The husband of a Pakistani Christian woman, who was acquitted for blasphemy after an eight-year death sentence, has sought asylum from Britain, the US and Canada.
Asia Bibi's husband Ashiq Masih said they are in great danger in Pakistan.
The Supreme Court overturned the sentencing of Asia Bibi on Wednesday, saying that the case against them was based on weak evidence.
Their acquittal triggered violent protests and the government has now agreed to prevent them from leaving the country.
On Saturday, her lawyer Saif Mulook fled Pakistan and said he was worried about his life.
Asia Noreen – commonly known as Asia Bibi – was convicted in 2010 for insulting the Prophet Muhammad in a dispute with neighbors.
Several countries have offered their asylum.
What does her husband say?
In a video message, Mr. Masih said he was worried about the safety of his family.
"I ask the British Prime Minister to help us and give us as much freedom as possible," he said.
He also asked the leaders of Canada and the United States for help.
In an interview with the German broadcaster DW, he said earlier that he and his family had been "scared" after the Pakistani authorities reached an agreement with the Hardline party Tehreek-i-Labaik (TLP) to hold protests against Asia Bibis Acquittal.
As part of the agreement, officials will initiate proceedings to prevent them from leaving the country.
The government will not stop protesters from challenging the Supreme Court's decision to release them.
"The agreement sent a shiver down my spine," Masih told DW. "It is wrong to set a precedent by putting pressure on the judiciary."
"The current situation is very dangerous for us, we have no security and hide here and there and often change our location."
He added, "My wife, Asia Bibi, has already suffered a lot, she spent 10 years in jail, and my daughters absolutely wanted her to be free, but now this review will extend a petition."
British MP Tom Tugendhat, chairman of the Foreign Affairs Committee in Parliament, said he asked the Ministry of Interior for an "urgent assessment of the situation," the Guardian said.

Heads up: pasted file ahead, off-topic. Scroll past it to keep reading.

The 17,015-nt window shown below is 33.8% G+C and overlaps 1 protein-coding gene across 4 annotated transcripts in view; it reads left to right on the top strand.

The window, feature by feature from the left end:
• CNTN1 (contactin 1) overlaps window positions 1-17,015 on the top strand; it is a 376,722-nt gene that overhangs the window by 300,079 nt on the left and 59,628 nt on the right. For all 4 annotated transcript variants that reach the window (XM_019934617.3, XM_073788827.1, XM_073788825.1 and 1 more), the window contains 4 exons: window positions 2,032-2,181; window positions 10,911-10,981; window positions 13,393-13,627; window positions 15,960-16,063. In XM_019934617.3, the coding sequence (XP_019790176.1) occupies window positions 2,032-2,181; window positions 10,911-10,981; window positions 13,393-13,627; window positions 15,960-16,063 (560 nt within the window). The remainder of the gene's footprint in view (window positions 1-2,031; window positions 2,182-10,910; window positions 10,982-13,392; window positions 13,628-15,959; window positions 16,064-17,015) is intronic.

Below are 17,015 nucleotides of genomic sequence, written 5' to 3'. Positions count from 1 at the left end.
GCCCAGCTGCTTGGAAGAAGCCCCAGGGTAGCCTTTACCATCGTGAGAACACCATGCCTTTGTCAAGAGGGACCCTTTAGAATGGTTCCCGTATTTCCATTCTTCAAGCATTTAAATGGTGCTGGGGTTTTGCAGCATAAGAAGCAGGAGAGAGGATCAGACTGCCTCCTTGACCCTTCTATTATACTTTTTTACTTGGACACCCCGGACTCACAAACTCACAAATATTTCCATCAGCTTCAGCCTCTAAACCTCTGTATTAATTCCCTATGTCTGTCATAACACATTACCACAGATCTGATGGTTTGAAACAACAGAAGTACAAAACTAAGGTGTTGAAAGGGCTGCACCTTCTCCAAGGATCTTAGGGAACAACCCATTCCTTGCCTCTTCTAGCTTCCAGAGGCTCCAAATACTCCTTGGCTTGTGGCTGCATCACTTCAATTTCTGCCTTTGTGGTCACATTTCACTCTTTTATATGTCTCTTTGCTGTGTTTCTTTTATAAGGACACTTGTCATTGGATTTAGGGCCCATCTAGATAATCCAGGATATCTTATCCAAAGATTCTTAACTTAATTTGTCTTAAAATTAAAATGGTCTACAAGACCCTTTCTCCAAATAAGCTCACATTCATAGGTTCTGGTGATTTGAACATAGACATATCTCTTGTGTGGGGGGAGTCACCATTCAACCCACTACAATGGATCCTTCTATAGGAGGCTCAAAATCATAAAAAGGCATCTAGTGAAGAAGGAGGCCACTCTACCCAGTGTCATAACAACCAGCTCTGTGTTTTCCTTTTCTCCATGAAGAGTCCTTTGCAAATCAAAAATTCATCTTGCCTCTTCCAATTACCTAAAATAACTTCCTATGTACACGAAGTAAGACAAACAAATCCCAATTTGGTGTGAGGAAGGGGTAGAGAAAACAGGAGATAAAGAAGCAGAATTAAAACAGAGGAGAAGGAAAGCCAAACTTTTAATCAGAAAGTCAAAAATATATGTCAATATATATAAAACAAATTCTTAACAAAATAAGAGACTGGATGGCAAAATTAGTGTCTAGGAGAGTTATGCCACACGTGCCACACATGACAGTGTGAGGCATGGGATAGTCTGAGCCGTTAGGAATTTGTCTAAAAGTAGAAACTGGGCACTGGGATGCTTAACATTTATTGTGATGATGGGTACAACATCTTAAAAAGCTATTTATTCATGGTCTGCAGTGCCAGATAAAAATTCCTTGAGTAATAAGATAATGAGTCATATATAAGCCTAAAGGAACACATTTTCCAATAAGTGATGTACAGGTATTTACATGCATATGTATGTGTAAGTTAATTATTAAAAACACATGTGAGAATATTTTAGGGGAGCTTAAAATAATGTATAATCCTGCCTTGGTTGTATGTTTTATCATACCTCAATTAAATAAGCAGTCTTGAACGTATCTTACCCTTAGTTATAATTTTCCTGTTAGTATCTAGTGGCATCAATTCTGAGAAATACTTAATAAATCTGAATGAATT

Pakistani Information Minister Fawad Chaudry told the BBC that security had been "increased" to protect Asia Bibi.
"Yes, there is a situation we are dealing with, but I assure you that your life is not in danger," he told the BBC's Newshour program.
He described the government's approach to demonstrators as a "fire brigade" and said it helped "resolve the situation without resorting to violence."
Who was accused of Asia Bibi?
The process goes back to an argument Asia Bibi had had with a women's group in June 2009.
They harvested fruit when a fight broke out over a bucket of water. The women said that because she used a cup, they could not touch her because her faith had made her unclean.
The prosecution claimed that the women in the ensuing row said that Asia Bibi should convert to Islam and that she made insulting comments in response to the Prophet Muhammad.
She was later beaten up in her house while her prosecutors said she had blasphemy confessed. She was arrested after a police investigation.
In a ruling on Wednesday, the Supreme Court said the case was based on unreliable evidence and their confession was delivered to a crowd that "threatened to kill them."
Why is this case so divided?
Islam is Pakistan's national religion and underpins its legal system. Public support for the stringent blasphemy laws is strong.
Hard-core politicians have often backed heavy sentences, in part to bolster their support base.
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Critics say, however, that the laws were often used to avenge personal arguments, and that beliefs are based on thin evidence.
The vast majority of those convicted are Muslims or members of the Ahmadi community, but many have been convicted since the 1990s. They make up only 1.6% of the population.
The Christian community has been hit by numerous attacks in recent years, and many feel vulnerable to a climate of intolerance.
Since 1990, at least 65 people have been killed for blasphemy in Pakistan.